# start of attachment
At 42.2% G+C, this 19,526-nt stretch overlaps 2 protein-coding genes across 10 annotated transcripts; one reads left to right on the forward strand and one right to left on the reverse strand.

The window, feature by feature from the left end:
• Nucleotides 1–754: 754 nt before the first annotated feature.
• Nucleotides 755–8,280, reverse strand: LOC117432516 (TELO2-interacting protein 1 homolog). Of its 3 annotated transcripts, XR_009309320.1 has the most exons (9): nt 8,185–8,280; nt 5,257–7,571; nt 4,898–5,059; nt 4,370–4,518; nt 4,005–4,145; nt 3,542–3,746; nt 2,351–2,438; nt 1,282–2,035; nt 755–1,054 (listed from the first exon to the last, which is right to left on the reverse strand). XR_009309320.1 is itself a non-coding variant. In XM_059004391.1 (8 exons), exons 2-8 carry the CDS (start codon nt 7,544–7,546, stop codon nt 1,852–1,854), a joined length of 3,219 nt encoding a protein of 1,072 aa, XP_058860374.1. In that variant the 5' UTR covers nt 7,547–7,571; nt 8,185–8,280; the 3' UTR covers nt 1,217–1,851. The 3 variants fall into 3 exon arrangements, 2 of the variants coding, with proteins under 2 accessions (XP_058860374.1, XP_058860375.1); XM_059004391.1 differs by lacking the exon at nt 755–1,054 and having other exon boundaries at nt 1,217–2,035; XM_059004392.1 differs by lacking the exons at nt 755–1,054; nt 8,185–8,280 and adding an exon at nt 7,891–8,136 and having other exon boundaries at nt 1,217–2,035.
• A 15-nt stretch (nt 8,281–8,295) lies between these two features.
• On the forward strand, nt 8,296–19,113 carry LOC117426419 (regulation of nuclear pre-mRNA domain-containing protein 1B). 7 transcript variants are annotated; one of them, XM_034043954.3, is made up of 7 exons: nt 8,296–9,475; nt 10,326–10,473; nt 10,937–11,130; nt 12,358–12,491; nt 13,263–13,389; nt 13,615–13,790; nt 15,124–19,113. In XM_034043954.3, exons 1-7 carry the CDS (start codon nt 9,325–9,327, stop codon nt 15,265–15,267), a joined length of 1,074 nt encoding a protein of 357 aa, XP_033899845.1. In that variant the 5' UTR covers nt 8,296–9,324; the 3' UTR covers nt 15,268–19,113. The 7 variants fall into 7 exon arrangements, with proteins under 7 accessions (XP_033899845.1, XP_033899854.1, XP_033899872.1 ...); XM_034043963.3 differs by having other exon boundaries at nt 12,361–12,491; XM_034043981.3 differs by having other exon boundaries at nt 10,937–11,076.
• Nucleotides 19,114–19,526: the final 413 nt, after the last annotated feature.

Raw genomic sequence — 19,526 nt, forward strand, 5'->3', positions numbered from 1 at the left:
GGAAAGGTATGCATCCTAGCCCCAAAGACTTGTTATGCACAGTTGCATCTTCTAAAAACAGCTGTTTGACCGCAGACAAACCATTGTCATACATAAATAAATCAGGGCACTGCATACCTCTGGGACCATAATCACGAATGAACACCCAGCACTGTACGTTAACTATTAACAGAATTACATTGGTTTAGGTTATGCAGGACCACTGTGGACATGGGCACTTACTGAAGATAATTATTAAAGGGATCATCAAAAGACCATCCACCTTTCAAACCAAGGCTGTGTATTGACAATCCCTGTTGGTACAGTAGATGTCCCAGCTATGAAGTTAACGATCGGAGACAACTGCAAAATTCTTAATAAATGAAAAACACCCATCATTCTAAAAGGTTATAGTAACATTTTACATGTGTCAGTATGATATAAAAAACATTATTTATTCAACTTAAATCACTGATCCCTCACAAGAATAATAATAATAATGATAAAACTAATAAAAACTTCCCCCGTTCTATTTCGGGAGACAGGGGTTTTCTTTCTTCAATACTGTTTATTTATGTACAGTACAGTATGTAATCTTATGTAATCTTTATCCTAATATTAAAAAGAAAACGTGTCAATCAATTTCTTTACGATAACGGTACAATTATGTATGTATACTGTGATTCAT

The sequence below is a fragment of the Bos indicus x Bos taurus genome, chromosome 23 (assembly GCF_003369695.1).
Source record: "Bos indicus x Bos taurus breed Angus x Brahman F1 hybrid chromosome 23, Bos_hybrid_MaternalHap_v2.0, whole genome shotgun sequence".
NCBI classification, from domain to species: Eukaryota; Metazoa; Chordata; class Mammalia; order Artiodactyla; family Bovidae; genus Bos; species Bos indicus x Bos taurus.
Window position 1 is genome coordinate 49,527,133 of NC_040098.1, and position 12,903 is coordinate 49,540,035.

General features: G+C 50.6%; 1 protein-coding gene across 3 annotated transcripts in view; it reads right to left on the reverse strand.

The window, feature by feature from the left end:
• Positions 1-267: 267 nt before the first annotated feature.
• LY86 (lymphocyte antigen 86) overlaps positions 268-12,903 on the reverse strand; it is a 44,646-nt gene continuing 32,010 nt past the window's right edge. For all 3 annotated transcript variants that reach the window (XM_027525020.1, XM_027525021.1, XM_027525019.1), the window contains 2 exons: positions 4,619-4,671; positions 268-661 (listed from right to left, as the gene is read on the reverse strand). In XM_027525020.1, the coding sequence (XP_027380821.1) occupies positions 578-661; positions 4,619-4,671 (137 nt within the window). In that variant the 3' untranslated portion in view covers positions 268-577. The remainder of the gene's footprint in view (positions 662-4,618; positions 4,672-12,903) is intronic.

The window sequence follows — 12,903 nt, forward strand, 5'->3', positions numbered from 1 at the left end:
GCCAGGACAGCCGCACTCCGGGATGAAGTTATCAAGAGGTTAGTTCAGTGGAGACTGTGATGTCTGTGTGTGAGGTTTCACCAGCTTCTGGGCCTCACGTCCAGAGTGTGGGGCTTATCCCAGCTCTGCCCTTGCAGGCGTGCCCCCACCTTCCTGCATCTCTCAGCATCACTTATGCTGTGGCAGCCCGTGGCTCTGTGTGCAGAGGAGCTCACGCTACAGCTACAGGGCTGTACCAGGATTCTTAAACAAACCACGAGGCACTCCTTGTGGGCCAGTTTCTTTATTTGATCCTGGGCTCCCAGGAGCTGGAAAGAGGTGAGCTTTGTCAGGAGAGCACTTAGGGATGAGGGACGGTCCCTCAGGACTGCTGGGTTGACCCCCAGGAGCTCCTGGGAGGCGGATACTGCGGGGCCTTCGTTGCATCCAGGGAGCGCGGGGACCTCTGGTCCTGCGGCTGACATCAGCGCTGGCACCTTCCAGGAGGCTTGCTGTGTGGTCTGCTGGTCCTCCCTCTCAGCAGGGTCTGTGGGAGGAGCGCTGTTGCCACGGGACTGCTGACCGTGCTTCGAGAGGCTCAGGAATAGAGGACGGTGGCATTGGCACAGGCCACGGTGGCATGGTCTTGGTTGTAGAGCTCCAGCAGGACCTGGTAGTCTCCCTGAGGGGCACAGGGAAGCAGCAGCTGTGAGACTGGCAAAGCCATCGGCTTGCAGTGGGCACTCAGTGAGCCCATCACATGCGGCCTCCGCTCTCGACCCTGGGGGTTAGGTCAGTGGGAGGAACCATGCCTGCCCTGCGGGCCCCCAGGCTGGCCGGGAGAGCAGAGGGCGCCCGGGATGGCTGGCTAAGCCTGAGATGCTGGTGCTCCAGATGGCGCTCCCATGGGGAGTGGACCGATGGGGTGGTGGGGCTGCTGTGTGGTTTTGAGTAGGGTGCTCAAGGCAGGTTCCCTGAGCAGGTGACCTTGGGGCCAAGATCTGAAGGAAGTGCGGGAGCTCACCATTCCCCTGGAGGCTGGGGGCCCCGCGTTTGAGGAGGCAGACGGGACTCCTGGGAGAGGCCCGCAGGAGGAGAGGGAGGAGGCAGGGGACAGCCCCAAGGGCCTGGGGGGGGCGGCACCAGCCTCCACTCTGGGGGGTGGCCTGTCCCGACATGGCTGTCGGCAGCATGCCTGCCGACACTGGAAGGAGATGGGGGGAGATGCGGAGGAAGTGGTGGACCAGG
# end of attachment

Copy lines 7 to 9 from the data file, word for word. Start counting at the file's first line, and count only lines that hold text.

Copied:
• Nucleotides 19,114–19,526: the final 413 nt, after the last annotated feature.

Raw genomic sequence — 19,526 nt, forward strand, 5'->3', positions numbered from 1 at the left:
GGAAAGGTATGCATCCTAGCCCCAAAGACTTGTTATGCACAGTTGCATCTTCTAAAAACAGCTGTTTGACCGCAGACAAACCATTGTCATACATAAATAAATCAGGGCACTGCATACCTCTGGGACCATAATCACGAATGAACACCCAGCACTGTACGTTAACTATTAACAGAATTACATTGGTTTAGGTTATGCAGGACCACTGTGGACATGGGCACTTACTGAAGATAATTATTAAAGGGATCATCAAAAGACCATCCACCTTTCAAACCAAGGCTGTGTATTGACAATCCCTGTTGGTACAGTAGATGTCCCAGCTATGAAGTTAACGATCGGAGACAACTGCAAAATTCTTAATAAATGAAAAACACCCATCATTCTAAAAGGTTATAGTAACATTTTACATGTGTCAGTATGATATAAAAAACATTATTTATTCAACTTAAATCACTGATCCCTCACAAGAATAATAATAATAATGATAAAACTAATAAAAACTTCCCCCGTTCTATTTCGGGAGACAGGGGTTTTCTTTCTTCAATACTGTTTATTTATGTACAGTACAGTATGTAATCTTATGTAATCTTTATCCTAATATTAAAAAGAAAACGTGTCAATCAATTTCTTTACGATAACGGTACAATTATGTATGTATACTGTGATTCAT